A while back I decided to go through a box of my parents’ stuff, keep what was important to me and throw out the rest. In this box I came across an envelope that contained a magazine, Marriage: The Magazine of Catholic Family Living, August 1965, and a book by the Slaves of the Immaculate Heart of Mary, The Communion of Saints: Sanctity Through the Centuries, 1967. Since my parents were married in August 1965, I figured that the magazine was given to my parents by the priest during their marriage preparation. As for the book, I don’t know. Since it does have a list of “Popular Namesakes in Heaven,” and little blurbs about them, perhaps it was given to my parents by one of my father’s sisters when my parents found out they were expecting me. (My mother was Lutheran so I doubt anyone on her side would give her a Catholic book.)
Since I have an aversion to recycling reading material that I haven’t read, I thought that I’d put these pieces on my bookshelf with the intention of reading them when I got the chance. Recently I got that chance. As I was sitting waiting for some software to install, I decided to leaf through the Marriage magazine. I came across what I thought was going to be an interesting article, review really, of C.S. Lewis’s book The Four Loves, but as I read more and more, I became interested less and less. So, I continued to leaf through. That’s when I ran across the article entitled: “Sign Here Sucker!” by John Tait. Now that’s an attention-getting title! (‘Course, the caveman picture on the opposite page helped draw my attention too.)
The subtitle to this article is “Many families are unaware of how much they are paying for purchases on credit.” Hmmm… this may have been written in the 1960s, but it’s quite relevant to those of us living in the 2010s.
The article starts out with a little story about a naive husband named Bob Green, who has a penchant for buying extravagant gifts. It’s two days before Christmas and he hasn’t yet bought a present for his wife. They’re overdrawn on their credit, so he doesn’t dare buy something else on credit. As he’s walking to his car he’s approached by a man selling watches. “Just pay me $20, take the watch, and return it to me tomorrow if you decide you don’t want it, I’ll be here…,” says the man. Thinking it was a good deal, Bob signed his name to what he thought was a receipt and went home. Needless to say, his wife was not pleased and sent him to get his money back. Well, any intelligent reader can see what’s coming next. Bob not only could not get his money back, but the “receipt” that he blindly signed was a contract agreeing to pay the con artist $250. The article goes on to say that even though you may not be as gullible as Bob, you can still end up signing contracts that will end up costing way more than you anticipate. The article offers information and advice about the pitfalls of consumer credit.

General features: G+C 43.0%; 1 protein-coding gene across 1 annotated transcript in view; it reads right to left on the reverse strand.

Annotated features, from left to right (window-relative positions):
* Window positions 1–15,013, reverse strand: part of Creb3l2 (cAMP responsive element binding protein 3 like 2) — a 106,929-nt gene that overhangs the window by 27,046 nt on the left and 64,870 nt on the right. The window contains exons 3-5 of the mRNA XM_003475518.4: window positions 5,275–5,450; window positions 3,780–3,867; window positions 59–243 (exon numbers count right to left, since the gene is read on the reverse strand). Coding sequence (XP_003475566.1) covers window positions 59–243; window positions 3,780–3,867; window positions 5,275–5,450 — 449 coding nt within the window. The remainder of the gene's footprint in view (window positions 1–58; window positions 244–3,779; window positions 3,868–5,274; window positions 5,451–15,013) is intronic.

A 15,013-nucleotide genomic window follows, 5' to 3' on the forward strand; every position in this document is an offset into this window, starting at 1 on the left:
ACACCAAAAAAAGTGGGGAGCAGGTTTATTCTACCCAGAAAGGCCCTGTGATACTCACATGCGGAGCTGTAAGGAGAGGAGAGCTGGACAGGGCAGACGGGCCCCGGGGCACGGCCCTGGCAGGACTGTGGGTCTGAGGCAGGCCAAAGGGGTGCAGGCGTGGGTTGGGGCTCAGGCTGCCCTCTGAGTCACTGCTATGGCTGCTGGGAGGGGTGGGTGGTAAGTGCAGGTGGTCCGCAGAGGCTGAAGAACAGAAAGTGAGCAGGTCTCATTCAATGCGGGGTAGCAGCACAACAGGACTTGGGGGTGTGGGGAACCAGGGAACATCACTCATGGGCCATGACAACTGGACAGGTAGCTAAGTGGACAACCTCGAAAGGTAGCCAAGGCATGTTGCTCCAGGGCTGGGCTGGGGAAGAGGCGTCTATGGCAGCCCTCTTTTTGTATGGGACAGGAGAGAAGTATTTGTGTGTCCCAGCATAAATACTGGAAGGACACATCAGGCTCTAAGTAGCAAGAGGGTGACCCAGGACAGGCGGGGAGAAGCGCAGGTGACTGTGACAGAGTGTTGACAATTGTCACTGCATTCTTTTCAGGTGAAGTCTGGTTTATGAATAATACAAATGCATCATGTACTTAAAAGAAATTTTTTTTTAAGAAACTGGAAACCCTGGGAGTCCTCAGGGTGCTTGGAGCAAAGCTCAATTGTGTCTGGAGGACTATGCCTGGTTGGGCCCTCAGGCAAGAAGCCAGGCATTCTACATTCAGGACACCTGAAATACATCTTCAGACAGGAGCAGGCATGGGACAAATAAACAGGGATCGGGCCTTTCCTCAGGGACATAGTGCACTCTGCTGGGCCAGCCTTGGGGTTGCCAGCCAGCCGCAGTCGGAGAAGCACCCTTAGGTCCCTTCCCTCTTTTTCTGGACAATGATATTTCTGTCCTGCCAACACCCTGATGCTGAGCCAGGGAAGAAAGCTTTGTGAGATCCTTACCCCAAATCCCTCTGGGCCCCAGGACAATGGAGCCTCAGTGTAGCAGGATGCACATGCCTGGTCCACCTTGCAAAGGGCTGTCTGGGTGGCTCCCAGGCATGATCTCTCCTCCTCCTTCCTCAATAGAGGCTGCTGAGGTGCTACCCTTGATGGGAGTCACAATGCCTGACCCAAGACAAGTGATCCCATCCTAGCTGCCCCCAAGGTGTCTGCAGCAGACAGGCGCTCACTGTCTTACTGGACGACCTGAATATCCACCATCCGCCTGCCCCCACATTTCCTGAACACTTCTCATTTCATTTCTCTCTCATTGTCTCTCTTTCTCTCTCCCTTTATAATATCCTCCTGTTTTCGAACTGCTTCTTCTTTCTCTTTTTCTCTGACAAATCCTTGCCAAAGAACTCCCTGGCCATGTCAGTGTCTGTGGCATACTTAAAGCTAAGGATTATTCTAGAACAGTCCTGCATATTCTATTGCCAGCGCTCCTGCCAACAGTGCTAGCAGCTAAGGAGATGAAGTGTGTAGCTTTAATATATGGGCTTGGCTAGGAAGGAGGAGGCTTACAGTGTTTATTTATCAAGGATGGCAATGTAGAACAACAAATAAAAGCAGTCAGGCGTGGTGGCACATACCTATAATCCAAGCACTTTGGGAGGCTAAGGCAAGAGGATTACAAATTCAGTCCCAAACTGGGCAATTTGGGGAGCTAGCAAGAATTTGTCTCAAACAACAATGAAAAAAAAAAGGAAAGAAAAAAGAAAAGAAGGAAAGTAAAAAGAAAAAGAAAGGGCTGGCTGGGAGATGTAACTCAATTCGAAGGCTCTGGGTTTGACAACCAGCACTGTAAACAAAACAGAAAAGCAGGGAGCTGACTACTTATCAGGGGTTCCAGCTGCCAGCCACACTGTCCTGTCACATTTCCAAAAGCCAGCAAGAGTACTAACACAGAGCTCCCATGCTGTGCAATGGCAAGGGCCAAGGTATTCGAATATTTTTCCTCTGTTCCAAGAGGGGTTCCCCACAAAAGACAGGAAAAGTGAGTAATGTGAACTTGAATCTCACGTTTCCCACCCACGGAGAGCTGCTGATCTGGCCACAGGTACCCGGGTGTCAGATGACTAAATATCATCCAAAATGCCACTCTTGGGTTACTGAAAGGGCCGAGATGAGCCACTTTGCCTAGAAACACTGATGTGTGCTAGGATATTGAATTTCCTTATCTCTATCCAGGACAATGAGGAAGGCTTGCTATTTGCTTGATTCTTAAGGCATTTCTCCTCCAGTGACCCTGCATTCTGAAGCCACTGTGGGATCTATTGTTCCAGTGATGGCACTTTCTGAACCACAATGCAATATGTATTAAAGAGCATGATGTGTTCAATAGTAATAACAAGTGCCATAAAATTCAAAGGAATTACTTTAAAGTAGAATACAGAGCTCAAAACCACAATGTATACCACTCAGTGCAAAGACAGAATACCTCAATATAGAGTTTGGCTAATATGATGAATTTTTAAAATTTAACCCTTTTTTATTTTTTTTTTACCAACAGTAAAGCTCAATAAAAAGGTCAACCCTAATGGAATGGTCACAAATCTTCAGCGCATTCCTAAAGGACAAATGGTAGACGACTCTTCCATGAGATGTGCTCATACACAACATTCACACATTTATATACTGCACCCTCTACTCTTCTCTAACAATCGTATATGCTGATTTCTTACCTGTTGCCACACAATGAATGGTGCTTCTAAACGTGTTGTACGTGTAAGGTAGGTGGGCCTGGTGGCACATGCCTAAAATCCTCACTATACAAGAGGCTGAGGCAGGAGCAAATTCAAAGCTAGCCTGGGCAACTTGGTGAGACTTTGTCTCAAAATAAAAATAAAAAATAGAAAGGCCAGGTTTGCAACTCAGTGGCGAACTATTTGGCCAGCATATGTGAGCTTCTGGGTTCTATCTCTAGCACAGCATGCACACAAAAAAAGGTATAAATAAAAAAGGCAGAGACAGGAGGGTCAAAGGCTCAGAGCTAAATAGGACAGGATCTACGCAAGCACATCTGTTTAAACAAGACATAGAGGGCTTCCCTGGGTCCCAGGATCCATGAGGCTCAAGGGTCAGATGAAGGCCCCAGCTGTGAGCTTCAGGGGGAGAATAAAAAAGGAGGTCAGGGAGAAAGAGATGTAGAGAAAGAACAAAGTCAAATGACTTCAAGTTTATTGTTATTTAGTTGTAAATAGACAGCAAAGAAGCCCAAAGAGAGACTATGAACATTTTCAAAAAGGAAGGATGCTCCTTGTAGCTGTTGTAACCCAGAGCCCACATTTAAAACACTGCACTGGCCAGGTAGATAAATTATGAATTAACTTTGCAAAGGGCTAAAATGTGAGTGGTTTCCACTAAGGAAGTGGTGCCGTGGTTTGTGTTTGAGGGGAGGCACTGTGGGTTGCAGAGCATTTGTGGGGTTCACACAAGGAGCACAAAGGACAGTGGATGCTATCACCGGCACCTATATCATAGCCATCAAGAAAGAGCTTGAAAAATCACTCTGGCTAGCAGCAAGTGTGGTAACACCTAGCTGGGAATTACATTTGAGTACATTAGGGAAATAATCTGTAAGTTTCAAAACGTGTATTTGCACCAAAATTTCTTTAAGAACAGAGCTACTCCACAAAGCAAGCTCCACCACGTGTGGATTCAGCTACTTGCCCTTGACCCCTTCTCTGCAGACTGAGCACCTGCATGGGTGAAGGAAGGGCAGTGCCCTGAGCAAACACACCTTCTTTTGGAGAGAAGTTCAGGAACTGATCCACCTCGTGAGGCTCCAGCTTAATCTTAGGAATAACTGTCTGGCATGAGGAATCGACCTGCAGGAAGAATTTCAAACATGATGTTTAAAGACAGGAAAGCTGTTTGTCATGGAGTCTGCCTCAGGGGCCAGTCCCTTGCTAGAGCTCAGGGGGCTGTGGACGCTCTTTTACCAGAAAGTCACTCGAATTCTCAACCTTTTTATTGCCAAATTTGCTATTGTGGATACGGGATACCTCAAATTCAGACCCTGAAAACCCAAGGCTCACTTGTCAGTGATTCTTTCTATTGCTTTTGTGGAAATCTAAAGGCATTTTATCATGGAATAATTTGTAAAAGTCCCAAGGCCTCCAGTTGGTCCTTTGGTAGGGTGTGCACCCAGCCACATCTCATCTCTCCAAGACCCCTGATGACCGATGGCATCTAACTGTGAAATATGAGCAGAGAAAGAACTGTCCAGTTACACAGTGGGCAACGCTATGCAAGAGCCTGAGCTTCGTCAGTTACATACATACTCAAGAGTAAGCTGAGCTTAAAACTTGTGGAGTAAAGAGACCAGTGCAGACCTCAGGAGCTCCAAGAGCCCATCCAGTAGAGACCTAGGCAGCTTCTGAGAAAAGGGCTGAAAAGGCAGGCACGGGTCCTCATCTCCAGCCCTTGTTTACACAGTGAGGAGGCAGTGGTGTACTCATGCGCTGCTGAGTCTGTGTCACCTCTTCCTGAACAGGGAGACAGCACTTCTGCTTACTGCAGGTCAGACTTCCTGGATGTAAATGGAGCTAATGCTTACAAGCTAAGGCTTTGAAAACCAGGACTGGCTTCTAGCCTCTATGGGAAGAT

Although the article mentions outdated terms such as “revolving store credit” (interest charged by the month) and “passbook loans”, it does have some good advice for the 21st Century consumer. Having recently gotten my first credit card bill after the newly enacted credit card consumer protections took effect, I found this passage particularly interesting.
…Edward Gudeman, former under Secretary of Commerce, once declared that ‘Under the conditions applying to a modern installment credit system the idea of only six per cent credit charge, for instance, is a myth—and the public should be aware of it. Consumers should know the true cost of credit.’
In the last few years, different bills have been presented to Congress to provide a standard method of credit-labeling that would make price comparisons meaningful…. The customer could then see at a glance the precise cost of the credit he is buying.
Since this sort of accommodation is still largely in the potential phase, the best advice is to always shop around for the best deal, read every contract carefully before signing, and make full calculation of the credit charges.
The article goes on to say that “most experts agree that 20 per cent of your income [after taxes] should be the absolute limit” as to the amount of debt a family can handle.
Prudent advice that, like this magazine, had remained hidden for quite some time.
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